When asked if the crowd’s anger made her nervous, Jenkins acknowledged that she was. “I know this is the most important vote I’ll make on this council, and I believe that it’s the most important vote in the history of this city.”

Another pressing issue for is the health of Mayor Dave Bing. He was readmitted to Henry Ford Hospital on Wednesday after experiencing what his staff is calling “discomfort.” Bing, 68, had been recovering from surgery on March 24 to repair a perforated colon.

“The Detroit City Council’s vote tonight represents a pivotal moment in Detroit’s history,” said Deputy Mayor Kirk Lewis, who has been acting as mayor while Bing has recovered. “It is time now to begin the monumental task of stabilizing Detroit’s financial operations, which is and has always been the mission of Mayor Bing and his administration.”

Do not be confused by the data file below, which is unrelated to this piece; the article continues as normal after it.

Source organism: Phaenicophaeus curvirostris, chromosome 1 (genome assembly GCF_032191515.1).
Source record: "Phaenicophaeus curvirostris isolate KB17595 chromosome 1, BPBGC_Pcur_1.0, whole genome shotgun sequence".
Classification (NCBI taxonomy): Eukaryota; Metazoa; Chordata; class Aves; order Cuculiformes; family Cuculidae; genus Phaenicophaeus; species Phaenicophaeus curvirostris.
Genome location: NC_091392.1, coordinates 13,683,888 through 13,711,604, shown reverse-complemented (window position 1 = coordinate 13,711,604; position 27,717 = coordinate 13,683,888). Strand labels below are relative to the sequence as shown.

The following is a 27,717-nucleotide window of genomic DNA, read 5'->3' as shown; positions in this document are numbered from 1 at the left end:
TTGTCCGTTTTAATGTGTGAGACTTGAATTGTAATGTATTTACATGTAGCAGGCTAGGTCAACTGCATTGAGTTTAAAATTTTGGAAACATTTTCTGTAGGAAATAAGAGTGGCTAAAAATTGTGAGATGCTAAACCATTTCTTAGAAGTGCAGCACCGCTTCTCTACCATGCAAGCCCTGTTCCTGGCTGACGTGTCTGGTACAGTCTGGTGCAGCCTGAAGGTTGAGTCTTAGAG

The next step is for Snyder to officially sign off on the deal, and the official financial review team will be appointed. After the financial review board’s vote early on Wednesday, Dillon said he believes Detroit can recover but it could take years.

“What we learned during the process is that we had a broken city financially but also operationally,” Dillon said. “It’s going to take a long time. The city didn’t get in here overnight. It’s going to take a while to get it back on her feet.”

Follow Jay Scott Smith on Twitter at @JayScottSmith